WASHINGTON -- Given rising metal prices, the pennies and nickels in your pocket are worth more melted down than their face value -- and that has the government worried.
U S Mint officials said yesterday they were putting into place rules prohibiting the melting down of 1-cent and 5-cent coins. The rules also limit the number of coins that can be shipped out of the country.
The new regulations prohibit melting 1-cent and 5-cent coins, with a penalty of up to five years in prison and a fine of up to $10,000 for people found in violation.
Because of the prevailing prices of copper, zinc, and nickel, the cost of producing pennies and nickels exceeds the face value of the coins.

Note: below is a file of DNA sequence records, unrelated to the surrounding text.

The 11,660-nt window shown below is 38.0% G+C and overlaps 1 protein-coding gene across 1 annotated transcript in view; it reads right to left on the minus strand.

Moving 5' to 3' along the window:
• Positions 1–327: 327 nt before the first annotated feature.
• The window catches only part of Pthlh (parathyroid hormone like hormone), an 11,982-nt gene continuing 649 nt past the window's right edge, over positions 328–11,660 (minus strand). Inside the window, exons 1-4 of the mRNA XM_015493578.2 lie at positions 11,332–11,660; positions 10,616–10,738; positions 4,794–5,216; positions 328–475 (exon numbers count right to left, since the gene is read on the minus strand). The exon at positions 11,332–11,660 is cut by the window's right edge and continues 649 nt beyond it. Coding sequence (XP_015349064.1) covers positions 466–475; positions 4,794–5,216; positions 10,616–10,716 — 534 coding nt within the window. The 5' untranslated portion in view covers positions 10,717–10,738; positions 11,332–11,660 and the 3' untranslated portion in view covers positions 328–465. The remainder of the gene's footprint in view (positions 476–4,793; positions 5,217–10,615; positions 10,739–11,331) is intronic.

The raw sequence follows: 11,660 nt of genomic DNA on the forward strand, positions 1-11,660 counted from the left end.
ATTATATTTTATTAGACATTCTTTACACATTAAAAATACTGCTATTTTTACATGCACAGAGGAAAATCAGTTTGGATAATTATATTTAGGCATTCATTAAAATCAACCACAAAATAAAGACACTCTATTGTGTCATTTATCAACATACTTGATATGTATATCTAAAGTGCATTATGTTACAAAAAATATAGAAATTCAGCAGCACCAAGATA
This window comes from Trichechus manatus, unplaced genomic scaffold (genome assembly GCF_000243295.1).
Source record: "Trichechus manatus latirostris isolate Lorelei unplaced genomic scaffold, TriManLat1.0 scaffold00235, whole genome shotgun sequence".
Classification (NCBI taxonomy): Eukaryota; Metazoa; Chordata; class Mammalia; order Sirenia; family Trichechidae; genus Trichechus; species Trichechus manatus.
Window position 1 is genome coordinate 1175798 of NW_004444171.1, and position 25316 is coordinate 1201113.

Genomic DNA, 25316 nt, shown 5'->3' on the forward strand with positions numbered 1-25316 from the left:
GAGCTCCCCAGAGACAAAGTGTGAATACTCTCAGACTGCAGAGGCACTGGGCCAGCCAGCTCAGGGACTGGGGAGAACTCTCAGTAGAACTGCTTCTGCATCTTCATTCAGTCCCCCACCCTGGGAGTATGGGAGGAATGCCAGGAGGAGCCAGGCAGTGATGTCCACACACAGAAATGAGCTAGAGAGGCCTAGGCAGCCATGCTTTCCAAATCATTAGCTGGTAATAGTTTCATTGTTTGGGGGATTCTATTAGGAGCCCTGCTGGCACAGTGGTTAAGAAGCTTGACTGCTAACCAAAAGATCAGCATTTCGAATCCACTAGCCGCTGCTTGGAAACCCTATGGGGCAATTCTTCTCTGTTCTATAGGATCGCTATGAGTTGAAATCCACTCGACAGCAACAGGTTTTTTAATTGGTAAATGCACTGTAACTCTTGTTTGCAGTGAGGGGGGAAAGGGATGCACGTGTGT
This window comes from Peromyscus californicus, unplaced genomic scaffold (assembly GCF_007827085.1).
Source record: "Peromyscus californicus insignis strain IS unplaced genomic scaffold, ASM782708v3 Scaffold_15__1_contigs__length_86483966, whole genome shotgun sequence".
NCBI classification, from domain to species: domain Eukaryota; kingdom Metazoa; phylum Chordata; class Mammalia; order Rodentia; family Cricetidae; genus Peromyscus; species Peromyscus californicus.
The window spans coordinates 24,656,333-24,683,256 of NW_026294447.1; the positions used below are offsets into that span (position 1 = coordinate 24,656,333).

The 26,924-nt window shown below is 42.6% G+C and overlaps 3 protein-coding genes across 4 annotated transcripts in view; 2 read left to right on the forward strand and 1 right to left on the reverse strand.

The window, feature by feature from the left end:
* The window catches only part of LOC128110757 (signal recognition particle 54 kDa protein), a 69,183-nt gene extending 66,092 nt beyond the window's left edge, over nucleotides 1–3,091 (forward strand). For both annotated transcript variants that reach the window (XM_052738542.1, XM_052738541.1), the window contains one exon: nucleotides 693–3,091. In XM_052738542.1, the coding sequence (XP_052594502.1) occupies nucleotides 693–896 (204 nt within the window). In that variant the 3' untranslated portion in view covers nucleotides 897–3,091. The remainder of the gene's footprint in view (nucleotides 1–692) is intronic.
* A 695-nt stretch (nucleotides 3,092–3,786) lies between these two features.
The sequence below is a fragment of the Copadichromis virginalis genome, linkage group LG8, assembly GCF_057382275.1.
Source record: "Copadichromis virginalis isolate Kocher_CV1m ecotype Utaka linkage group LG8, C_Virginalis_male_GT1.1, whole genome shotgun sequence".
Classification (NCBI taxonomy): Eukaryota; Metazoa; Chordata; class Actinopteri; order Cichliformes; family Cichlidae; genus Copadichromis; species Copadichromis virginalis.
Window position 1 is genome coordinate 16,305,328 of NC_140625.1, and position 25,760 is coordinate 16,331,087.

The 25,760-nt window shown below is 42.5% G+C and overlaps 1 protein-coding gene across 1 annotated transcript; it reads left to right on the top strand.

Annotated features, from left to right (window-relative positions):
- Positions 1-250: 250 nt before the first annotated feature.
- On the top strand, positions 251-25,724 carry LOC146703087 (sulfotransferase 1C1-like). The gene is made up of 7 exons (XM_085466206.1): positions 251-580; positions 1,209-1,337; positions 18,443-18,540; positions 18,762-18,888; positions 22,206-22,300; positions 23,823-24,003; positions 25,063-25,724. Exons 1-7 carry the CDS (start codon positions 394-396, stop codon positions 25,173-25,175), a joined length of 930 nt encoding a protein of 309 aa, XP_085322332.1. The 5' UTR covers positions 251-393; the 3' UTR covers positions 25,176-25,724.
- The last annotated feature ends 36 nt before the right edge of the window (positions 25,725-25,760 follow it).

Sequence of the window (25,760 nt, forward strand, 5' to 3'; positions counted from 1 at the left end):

A nickel is 25 percent nickel and 75 percent copper. The metal in one coin costs 6.99 cents for each 5-cent coin. When the Mint's cost of producing the coins is added, the total cost for each nickel is 8.34 cents.
Modern pennies have 2.5 percent copper content with zinc making up the rest of the coin. The current copper and zinc in a penny are worth 1.12 cents. The cost of production drives each penny's cost to 1.73 cents.